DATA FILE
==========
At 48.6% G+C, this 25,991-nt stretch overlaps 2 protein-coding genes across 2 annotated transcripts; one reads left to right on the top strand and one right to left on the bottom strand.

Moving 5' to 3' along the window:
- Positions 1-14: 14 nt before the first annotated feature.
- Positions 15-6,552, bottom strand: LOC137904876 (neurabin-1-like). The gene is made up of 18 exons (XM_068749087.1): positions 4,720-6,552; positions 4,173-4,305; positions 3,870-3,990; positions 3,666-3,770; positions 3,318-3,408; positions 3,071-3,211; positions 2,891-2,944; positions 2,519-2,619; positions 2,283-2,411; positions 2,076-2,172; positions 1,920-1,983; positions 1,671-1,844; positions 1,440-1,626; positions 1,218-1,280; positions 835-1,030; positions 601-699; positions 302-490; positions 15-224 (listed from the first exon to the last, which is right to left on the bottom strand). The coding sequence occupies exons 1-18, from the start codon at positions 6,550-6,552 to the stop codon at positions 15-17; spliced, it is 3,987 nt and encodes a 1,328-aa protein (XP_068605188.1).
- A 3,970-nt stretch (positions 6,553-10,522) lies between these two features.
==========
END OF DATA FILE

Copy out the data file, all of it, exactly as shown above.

At 48.6% G+C, this 25,991-nt stretch overlaps 2 protein-coding genes across 2 annotated transcripts; one reads left to right on the top strand and one right to left on the bottom strand.

Moving 5' to 3' along the window:
- Positions 1-14: 14 nt before the first annotated feature.
- Positions 15-6,552, bottom strand: LOC137904876 (neurabin-1-like). The gene is made up of 18 exons (XM_068749087.1): positions 4,720-6,552; positions 4,173-4,305; positions 3,870-3,990; positions 3,666-3,770; positions 3,318-3,408; positions 3,071-3,211; positions 2,891-2,944; positions 2,519-2,619; positions 2,283-2,411; positions 2,076-2,172; positions 1,920-1,983; positions 1,671-1,844; positions 1,440-1,626; positions 1,218-1,280; positions 835-1,030; positions 601-699; positions 302-490; positions 15-224 (listed from the first exon to the last, which is right to left on the bottom strand). The coding sequence occupies exons 1-18, from the start codon at positions 6,550-6,552 to the stop codon at positions 15-17; spliced, it is 3,987 nt and encodes a 1,328-aa protein (XP_068605188.1).
- A 3,970-nt stretch (positions 6,553-10,522) lies between these two features.